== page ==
For Adonai takes pleasure in God’s people (149:4)
The Yiddish word for this kind of pleasure is Nahas, coming from the Hebrew Nahat. Although this is not the Hebrew word used in the Psalm, it reminds me of the Yiddish expression, sheppen nahas fun kinder, deriving pleasure from the mere existence of children. Of course, if the children misbehave, refuse to leave the nest and get a job, or get arrested, we’re no longer sheppen nahas! But when they bring home artwork that only a mother could love, work their hardest and struggle to meet expectations, or celebrate Bar/Bat Mitzvah or graduations, the accomplishment itself is a delight.
I imagine that God takes pleasure when we try. We make mistakes and don’t always succeed and often need help. But as long as we put forth the effort, learning and growing over the course of our lives, God is proud of us because we are God’s children. A midrash imagines the questions God will ask us at the entrance to the world to come. I understand the questions as “Have you fulfilled your personal potential, have you been the best version of you, have you done the things in this world that you alone were created to do?”
We will fall short. We will leave things undone. But Pirke Avot (2:16) teaches that we don’t need to finish the work, we only need to make our contribution.
“[Rabbi Tarfon] would say, “It’s not your job to finish the work, but you’re not free to walk away from it.”
God establishes a law and does not violate it. (148:6)
Every morning when I read this Psalm this verse catches my attention. It suggests that God is self-limiting. God created a world in which apples predictably fall down and skilled pitchers can throw a baseball with a certain spin to make it make it curve over the plate and we can take a walk without worrying that that there will be a temporary gravity outage and we, along with our atmosphere, will drift off into space. We can rely on predicable and repeatable chemicals reactions so our medications function reliably and our bread rises and bakes golden brown. Our physical world functions according to unchanging rules because God created it that way. From the first moment after the cosmic bang or the Divine word saying “Let there be light,” time moved at a steady pace and the physical matter of the universe coalesced and cooled and condensed in order to provide energy and material for life.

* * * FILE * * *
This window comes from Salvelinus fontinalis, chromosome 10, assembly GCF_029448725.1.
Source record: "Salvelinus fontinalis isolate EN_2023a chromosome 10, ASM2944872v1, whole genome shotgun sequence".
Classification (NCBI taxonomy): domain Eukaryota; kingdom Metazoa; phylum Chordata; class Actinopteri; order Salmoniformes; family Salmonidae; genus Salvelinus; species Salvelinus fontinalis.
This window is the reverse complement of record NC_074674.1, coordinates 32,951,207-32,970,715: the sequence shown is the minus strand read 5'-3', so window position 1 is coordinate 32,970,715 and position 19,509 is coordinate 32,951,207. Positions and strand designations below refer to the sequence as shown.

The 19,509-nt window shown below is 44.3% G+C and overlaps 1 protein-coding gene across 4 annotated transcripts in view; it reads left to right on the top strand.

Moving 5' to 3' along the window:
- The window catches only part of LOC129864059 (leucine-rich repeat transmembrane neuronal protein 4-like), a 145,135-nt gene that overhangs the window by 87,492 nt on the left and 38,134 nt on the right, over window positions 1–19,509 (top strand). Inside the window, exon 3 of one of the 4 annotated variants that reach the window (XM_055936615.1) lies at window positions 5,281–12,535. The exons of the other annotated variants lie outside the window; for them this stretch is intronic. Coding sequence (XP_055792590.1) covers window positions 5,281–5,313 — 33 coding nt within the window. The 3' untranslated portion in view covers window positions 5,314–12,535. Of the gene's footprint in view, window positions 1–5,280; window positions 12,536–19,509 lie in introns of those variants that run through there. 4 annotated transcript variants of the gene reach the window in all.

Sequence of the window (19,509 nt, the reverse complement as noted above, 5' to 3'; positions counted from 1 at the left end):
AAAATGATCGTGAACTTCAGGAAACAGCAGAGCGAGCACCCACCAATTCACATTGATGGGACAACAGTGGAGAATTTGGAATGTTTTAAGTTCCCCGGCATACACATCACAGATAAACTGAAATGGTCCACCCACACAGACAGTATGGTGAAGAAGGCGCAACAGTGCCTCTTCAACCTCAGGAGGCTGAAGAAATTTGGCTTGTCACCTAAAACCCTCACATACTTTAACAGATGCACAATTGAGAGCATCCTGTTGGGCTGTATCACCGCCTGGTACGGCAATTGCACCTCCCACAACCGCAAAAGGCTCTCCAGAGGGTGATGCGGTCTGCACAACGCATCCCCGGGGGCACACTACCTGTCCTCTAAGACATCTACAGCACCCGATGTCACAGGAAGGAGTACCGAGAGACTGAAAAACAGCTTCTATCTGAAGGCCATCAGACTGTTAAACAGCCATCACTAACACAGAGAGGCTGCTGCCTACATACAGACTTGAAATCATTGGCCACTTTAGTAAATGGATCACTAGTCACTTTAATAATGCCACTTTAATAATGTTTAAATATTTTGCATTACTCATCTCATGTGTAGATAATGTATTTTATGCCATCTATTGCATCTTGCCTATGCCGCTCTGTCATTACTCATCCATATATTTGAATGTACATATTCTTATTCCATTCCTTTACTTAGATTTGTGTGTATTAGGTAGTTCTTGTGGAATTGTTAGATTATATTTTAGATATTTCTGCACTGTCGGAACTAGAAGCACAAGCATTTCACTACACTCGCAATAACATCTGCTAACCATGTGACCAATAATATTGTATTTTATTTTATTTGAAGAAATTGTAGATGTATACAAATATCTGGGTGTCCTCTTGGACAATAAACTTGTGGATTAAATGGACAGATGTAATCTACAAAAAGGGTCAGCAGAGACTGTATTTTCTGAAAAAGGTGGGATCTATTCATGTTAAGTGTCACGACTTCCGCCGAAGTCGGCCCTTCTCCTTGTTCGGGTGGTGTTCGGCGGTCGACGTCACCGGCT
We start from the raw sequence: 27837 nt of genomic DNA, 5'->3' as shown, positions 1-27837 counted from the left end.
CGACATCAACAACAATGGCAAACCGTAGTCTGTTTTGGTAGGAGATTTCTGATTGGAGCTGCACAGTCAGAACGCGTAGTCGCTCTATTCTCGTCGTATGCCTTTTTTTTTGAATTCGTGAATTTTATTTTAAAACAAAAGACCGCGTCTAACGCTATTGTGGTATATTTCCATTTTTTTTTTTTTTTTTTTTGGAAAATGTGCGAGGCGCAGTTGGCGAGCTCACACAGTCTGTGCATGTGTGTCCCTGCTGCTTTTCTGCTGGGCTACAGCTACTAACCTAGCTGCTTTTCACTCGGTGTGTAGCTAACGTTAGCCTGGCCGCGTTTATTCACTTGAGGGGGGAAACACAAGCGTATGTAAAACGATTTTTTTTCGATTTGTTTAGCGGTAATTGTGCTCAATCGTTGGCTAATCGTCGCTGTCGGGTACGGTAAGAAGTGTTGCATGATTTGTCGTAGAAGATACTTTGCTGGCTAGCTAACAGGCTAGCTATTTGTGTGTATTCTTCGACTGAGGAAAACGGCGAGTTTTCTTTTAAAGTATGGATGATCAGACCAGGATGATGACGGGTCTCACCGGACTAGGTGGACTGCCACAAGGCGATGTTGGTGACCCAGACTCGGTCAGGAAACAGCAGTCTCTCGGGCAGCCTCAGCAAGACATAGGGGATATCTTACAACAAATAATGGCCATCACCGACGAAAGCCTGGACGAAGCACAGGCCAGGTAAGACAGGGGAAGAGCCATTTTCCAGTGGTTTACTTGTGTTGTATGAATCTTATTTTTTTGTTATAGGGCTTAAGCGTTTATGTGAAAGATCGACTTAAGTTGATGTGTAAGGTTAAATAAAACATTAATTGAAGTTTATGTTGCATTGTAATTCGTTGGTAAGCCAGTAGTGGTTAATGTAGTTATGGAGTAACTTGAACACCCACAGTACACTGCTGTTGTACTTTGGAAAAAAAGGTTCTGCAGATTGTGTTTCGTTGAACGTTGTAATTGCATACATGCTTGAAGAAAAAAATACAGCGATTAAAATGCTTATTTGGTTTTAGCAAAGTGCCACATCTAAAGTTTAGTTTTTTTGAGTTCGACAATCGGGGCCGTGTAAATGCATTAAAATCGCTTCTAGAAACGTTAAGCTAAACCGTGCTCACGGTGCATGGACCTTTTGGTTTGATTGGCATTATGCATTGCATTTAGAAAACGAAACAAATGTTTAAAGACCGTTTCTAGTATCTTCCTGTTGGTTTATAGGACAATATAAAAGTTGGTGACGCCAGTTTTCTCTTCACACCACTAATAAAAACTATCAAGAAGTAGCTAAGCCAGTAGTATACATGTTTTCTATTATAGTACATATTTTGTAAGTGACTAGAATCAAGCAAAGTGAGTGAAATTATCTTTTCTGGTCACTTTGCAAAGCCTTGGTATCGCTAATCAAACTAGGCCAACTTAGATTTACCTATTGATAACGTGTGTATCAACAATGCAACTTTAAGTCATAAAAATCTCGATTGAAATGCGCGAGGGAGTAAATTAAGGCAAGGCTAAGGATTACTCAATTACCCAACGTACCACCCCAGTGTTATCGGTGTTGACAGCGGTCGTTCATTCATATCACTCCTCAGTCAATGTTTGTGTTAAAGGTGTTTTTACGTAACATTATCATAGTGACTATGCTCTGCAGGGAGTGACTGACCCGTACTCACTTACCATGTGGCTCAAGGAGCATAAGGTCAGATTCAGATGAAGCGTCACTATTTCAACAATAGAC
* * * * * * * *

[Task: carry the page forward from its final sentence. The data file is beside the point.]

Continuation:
Pirke Avot (5:6) teaches that God built certain miracles into the fabric of the world during the first week of creation.
Ten things were created on the eve of the Sabbath at twilight, and these are they:
(1) the mouth of the earth [Num. 16:32]; (2) the mouth of the well [Num. 21:16-18]; (3) the mouth of the ass [Num. 22:28]; (4) the rainbow [Gen. 9:13]; (5) the manna [Ex. 16:15]; (6) the rod [Ex. 4:17]; (7) the Shamir [a worm which cut blocks of stone so iron tools were not needed, cf. Deut. 27:5, I Kings 6:7]; (8) the letters, (9) writing, (10) and tablets [of the ten commandments, Ex. 32:15f.].
Without knowing advanced physics, the ancient rabbis instinctively understood that God doesn’t interrupt the natural order willy-nilly and posited that the exceptions to natural law were pre-programmed into creation from the beginning. Assuming that God is an infinite omnipotent creator who can rewrite the code of the world at any time, the Psalmist asserts that for the sake of humanity God agrees to let the world continue to exist by the original set of rules.
If setting limits and abiding by them is a Divine trait, it is also a trait worth emulating.
Adonai, what is a human being that You should care about him, a mortal being, that You should think of him? A human being is like a breath, whose days are like a passing shadow. (144:3-4)
Every living thing has value, not matter how long or how short the life span. From a eternal God-perspective, their is no difference between a fertilized embryo which lives a matter of weeks or months and a person who lives a full life. God’s quality of caring and love applies equally to the child who died in utero and the elder who lives 102 years surrounded by three or four generations of descendants.
One way to understand the Jewish position on abortion is to say that it does not ignore the embryonic life simply because it is unborn but neither does it give more weight to the woman simply because she is older. Rather, it treats the two of them as equally human, but if the embryonic life is threatening the life or health of the mother, then we take the embryonic life to spare the mother’s life. In the same way, if a mugger showed a gun and declared, “Your money or your life,” the potential victim or a bystander would be justified in taking the life of the mugger.